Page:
JEAN-CHRISTOPHE is a two-thousand-page novel originally published in ten volumes; it is the painstaking record of the artistic development of a musical genius. Romain Rolland set out to portray the adventures of the soul of his hero and succeeded magnificently; in addition, he broke down the artistic barrier between France and Germany. The experiences of Jean-Christophe are those of every genius who turns from the past to serve the future. In 1915, Rolland was awarded the Nobel Prize for Literature, in great part for JEAN-CHRISTOPHE.
The subject matter in JEAN-CHRISTOPHE is more important than the technique. The style of composition and manner of construction are straightforward and plain; with few exceptions, the narrative moves smoothly forward, like a river, carrying Christophe through his life. The first sentence establishes the continuous symbolism of the river. Days, weeks, and months are seen as a tide, ebbing and flowing, always beginning anew. First the Rhine and then the Seine dominate the setting. Christophe’s first experience of lovemaking, with Ada, is on the river, and his father drowns in the river. When Christophe dies, the image of the river recurs.
The importance of honesty and integrity forms a continuing theme in the novel. Only one thing is asked of a baby, Christophe’s grandfather says at his birth: that he grow into an honest man. Old Jean Michel, one of the finest characters in the novel, has a fondness for spouting aphorisms; he suggests many of the thematic beliefs—honesty, duty, industry—that will later be developed in the book.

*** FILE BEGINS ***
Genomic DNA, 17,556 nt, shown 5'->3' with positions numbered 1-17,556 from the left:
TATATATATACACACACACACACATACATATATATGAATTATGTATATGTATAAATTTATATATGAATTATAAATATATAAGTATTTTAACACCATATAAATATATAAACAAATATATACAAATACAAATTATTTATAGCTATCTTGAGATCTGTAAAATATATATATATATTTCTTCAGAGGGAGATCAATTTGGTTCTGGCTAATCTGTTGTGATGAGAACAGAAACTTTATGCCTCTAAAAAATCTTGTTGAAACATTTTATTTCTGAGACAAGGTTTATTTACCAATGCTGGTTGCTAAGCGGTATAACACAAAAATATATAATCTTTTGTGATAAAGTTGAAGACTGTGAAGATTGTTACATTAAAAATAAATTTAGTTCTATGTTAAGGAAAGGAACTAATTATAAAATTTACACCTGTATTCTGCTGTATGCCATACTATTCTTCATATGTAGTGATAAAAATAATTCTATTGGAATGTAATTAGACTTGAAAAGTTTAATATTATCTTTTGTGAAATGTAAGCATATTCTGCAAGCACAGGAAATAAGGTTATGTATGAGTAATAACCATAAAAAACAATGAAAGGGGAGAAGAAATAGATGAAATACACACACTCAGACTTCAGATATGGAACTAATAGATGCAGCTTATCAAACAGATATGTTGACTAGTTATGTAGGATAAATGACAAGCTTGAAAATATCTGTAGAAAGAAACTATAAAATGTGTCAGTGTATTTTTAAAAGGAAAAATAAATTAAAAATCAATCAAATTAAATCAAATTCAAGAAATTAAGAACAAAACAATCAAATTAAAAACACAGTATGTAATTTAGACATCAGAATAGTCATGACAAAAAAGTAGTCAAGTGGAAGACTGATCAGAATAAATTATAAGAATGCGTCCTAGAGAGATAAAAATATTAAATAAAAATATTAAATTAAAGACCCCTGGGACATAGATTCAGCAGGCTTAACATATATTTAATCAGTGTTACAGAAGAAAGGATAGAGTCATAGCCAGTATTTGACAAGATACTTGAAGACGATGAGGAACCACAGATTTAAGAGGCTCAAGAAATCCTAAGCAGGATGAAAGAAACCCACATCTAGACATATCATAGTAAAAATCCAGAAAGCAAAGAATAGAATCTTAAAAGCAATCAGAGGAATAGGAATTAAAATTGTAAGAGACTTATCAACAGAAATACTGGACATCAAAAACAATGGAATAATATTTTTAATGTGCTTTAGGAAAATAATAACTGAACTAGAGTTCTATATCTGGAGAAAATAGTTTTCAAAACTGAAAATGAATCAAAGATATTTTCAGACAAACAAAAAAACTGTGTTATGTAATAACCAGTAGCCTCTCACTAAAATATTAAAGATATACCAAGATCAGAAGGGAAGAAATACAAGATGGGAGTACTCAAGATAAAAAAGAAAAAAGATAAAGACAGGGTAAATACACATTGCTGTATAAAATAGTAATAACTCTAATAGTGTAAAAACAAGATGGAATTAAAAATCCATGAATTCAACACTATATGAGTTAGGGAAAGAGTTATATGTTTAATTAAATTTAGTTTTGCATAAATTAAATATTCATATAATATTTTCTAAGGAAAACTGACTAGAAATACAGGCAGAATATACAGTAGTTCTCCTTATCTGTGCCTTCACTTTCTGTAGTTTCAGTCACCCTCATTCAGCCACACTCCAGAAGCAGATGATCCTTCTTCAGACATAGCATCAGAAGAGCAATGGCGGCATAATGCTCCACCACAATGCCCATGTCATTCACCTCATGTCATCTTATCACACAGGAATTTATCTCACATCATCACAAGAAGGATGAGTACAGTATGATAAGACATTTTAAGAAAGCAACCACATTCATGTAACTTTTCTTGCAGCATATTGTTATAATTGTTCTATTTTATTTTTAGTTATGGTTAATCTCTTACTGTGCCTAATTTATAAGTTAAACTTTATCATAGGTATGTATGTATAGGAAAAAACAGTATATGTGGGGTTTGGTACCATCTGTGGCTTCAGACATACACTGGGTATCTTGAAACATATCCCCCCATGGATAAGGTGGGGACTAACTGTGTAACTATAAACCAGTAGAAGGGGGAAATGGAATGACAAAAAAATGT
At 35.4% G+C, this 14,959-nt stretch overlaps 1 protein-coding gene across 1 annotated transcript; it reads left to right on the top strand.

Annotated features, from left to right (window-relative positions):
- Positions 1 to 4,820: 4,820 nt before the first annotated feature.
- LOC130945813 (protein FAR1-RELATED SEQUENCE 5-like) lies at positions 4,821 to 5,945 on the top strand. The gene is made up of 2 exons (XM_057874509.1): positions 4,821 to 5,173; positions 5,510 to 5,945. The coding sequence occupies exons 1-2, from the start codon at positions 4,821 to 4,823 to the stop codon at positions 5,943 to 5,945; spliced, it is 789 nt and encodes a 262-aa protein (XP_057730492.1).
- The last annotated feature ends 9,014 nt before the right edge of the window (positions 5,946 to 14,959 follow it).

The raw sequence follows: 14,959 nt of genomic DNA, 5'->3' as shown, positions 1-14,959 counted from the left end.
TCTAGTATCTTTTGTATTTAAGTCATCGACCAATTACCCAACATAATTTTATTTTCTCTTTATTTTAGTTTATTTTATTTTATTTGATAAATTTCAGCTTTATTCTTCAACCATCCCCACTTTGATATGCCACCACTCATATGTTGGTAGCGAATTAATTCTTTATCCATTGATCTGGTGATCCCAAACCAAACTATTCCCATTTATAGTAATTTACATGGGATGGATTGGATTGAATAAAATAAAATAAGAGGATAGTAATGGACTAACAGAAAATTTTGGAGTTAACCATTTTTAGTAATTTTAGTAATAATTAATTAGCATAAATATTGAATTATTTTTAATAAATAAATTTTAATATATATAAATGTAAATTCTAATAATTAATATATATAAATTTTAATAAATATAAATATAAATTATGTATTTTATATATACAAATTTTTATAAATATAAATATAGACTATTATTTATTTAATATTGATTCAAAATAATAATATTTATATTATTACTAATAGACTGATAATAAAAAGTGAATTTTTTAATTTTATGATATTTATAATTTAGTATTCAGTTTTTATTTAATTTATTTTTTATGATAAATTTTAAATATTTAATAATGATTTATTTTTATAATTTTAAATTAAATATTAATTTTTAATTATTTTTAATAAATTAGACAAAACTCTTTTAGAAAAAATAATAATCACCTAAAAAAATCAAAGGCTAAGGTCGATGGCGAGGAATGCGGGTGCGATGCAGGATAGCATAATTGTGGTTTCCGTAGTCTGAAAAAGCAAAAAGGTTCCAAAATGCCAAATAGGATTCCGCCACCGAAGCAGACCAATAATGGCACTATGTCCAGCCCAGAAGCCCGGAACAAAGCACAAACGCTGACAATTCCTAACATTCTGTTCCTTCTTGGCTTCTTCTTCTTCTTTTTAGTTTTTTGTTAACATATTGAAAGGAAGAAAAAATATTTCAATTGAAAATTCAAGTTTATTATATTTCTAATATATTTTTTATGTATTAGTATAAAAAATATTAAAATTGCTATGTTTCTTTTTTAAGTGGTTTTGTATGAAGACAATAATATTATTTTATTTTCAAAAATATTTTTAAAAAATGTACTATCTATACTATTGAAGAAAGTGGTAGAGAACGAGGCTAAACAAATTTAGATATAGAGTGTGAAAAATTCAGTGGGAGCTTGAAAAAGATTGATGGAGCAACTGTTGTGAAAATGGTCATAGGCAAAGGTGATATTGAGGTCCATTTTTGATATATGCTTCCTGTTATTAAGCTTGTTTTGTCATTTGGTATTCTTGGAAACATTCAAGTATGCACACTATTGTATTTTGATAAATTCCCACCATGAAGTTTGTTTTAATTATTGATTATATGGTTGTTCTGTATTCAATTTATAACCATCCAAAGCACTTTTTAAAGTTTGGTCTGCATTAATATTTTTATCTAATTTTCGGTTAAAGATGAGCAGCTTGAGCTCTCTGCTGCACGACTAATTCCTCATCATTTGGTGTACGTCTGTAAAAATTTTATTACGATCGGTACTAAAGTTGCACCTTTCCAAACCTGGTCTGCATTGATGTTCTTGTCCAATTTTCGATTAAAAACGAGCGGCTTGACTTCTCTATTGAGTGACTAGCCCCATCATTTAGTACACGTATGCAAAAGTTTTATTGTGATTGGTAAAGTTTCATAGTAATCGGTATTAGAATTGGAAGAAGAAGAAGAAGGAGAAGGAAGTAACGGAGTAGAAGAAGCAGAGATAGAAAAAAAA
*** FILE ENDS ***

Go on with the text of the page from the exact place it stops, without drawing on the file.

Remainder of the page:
Rolland effectively attempts to reveal the world from the point of view of the baby and tiny child. From infancy, music has a special, magical effect on Christophe, whether it is the ringing of church bells or the playing of the church organ. He does not understand the feeling, but it foreshadows the dominant influence in his life. An old piano becomes a source of magic and joy to the child and soon is the most important power in his life. Christophe dreams and muses through childhood. The first crisis of his life occurs when he realizes that some men command and others are commanded. Injustice torments him all of his life. The name Jean-Christophe suggests Jesus Christ, and he later thinks that to create music is to be God on earth.
The maturing process is shown in great detail; the reader is spared none of the pains and joys of Christophe’s development. Christophe’s grandfather set him on the path of composing, and his Uncle Gottfried taught him to respect music. He saw the faults of the composers around him and labored to avoid those faults in his own work. He struggled always to make his work true. He was torn between the instincts of his family and those of his genius; this struggle is at the heart of the novel. Christophe’s “progress” seems to...
(The entire section is 1181 words.)